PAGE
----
The Benefits of Design Thievery
Common Mistakes in Marketing Luxury Brands

Channel Marketing + Sales = Branding

Not Worthy

I love it when marketing managers talk about how it's their job to help funnel leads to salespeople, and that they can't control anything after that magical transference of responsibility.

I also enjoy it when salespeople talk about how they spend too much time sifting through weak leads from those same marketing managers to close a sale.

Or when I enter a store after being enticed by a compelling marketing promotion and hot price on some product I can't wait to purchase (phone, climbing gear, and chocolate all come to mind), only to be ignored by the salespeople.

The truth is, we're all in this together: designers, marketing managers, and salespeople. And we have to work together to create compelling communications that support our brands, drive through sales, and ensure that our customers keep coming back.

You'd think the big dogs in the consumer marketing space would have wised up to this new truism of the Information Age: you can't assume that people will like your brand if they get stoked by great marketing and let down by poor service in any channel. There was a great post on Ideas on Ideas about this recently, related to blogs and their influence on purchasing decisions, but I think there's a broader point to be made than just bad service = big word of mouth = bad branding. Often bad service can cascade into a larger problem because of poor continuity between sales channels.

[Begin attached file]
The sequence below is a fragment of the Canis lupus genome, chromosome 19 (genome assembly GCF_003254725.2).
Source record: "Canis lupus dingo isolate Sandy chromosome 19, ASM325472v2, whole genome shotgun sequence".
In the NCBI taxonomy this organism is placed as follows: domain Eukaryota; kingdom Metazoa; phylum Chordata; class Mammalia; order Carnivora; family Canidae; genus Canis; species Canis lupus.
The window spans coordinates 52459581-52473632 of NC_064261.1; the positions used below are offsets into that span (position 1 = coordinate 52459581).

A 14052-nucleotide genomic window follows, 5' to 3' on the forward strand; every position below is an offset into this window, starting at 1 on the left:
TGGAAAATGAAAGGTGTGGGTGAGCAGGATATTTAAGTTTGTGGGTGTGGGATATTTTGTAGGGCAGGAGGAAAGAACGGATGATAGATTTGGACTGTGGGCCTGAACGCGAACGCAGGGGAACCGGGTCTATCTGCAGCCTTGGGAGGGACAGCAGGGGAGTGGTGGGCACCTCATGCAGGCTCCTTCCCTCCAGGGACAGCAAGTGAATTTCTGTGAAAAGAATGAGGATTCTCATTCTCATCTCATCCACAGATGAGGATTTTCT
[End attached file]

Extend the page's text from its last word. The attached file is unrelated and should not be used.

I remember being stunned as I walked through Best Buy last month, to be greeted by every single salesperson I passed. I thought I'd died and gone to heaven after so many years of terrible service there. We had dropped in to purchase a microwave for my wife's office, and they were able to direct us to options right off the bat, without having to sit there and decode the boxes to figure out which one would be the wisest purchase. We'd researched the purchase on the Internet, made sure to call ahead and ensure the products were in stock, and then were helped by a real person right on the spot to make a no-pressure purchase.

What made the experience so great?